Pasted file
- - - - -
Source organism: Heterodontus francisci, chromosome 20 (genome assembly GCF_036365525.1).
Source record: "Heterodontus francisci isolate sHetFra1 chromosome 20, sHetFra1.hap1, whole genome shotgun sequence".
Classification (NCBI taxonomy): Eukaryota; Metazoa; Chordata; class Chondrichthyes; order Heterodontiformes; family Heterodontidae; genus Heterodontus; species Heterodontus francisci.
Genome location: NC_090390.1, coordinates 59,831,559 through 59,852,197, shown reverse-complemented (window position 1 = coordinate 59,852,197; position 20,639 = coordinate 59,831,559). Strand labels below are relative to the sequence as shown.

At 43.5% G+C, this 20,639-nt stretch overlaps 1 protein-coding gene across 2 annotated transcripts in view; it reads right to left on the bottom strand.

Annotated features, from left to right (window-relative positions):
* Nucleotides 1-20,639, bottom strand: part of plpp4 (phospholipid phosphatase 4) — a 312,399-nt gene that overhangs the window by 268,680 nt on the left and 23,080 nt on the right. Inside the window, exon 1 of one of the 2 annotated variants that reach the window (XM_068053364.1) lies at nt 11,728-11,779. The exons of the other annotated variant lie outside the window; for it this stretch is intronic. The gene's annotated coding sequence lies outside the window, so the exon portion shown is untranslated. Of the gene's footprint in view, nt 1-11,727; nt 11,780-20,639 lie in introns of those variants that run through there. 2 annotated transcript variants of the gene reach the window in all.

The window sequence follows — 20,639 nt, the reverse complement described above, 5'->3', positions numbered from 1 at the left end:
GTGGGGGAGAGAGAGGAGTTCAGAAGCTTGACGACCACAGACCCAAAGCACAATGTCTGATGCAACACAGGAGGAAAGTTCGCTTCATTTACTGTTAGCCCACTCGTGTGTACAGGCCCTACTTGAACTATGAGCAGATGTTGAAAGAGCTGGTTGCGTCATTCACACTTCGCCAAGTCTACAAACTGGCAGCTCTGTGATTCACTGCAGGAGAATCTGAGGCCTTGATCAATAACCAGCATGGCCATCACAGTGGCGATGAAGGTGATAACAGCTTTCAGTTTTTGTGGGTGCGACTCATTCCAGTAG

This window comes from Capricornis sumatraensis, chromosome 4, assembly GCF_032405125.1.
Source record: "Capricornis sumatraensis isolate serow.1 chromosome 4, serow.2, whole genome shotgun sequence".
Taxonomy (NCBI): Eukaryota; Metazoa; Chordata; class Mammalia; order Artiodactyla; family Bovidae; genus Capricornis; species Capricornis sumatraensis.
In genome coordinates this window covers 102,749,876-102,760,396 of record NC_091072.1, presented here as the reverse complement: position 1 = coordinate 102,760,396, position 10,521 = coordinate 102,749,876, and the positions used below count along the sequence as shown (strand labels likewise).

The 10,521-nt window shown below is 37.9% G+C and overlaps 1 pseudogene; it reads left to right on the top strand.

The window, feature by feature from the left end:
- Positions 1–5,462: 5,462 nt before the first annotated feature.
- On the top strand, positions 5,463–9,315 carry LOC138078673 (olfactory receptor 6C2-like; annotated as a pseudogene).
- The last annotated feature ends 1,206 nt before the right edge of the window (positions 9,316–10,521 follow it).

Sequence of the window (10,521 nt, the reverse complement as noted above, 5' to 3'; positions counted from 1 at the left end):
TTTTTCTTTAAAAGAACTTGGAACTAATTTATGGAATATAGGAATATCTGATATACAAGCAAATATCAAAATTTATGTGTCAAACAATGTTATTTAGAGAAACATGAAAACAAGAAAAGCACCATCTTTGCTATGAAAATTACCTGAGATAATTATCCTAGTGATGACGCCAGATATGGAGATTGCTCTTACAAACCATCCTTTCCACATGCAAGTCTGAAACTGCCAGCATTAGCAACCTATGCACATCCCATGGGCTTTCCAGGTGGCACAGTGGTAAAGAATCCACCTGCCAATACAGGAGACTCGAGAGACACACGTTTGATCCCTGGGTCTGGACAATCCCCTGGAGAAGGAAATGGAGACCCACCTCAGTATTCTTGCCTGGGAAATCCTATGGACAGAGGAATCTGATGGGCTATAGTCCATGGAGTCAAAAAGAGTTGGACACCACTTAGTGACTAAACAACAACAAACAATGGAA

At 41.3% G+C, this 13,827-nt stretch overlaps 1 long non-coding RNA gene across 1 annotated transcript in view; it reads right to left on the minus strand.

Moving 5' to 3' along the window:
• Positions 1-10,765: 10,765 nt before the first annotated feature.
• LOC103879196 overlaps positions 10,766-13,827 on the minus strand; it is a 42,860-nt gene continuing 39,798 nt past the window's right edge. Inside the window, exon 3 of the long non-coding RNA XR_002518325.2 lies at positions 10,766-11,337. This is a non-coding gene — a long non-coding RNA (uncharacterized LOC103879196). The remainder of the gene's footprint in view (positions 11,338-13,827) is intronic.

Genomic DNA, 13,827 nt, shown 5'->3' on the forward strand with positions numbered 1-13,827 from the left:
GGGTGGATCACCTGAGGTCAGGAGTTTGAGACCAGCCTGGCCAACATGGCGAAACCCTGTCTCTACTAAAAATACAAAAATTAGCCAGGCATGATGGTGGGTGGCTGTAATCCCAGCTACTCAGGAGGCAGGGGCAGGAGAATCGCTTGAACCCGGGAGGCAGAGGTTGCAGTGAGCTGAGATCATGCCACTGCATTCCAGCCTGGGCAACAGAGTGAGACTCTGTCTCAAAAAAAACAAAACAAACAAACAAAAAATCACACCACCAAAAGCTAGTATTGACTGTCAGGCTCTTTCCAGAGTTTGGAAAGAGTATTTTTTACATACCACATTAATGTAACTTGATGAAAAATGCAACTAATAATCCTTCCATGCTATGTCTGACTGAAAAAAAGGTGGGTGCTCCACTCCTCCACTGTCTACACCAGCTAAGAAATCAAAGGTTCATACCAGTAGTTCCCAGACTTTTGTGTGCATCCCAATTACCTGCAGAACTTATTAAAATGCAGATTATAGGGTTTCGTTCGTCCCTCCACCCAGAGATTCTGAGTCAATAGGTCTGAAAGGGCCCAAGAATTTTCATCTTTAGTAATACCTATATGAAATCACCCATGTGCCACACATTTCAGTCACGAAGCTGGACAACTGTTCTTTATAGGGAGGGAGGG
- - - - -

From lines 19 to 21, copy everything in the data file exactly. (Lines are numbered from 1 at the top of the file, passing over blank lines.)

Sequence of the window (10,521 nt, the reverse complement as noted above, 5' to 3'; positions counted from 1 at the left end):
TTTTTCTTTAAAAGAACTTGGAACTAATTTATGGAATATAGGAATATCTGATATACAAGCAAATATCAAAATTTATGTGTCAAACAATGTTATTTAGAGAAACATGAAAACAAGAAAAGCACCATCTTTGCTATGAAAATTACCTGAGATAATTATCCTAGTGATGACGCCAGATATGGAGATTGCTCTTACAAACCATCCTTTCCACATGCAAGTCTGAAACTGCCAGCATTAGCAACCTATGCACATCCCATGGGCTTTCCAGGTGGCACAGTGGTAAAGAATCCACCTGCCAATACAGGAGACTCGAGAGACACACGTTTGATCCCTGGGTCTGGACAATCCCCTGGAGAAGGAAATGGAGACCCACCTCAGTATTCTTGCCTGGGAAATCCTATGGACAGAGGAATCTGATGGGCTATAGTCCATGGAGTCAAAAAGAGTTGGACACCACTTAGTGACTAAACAACAACAAACAATGGAA

At 41.3% G+C, this 13,827-nt stretch overlaps 1 long non-coding RNA gene across 1 annotated transcript in view; it reads right to left on the minus strand.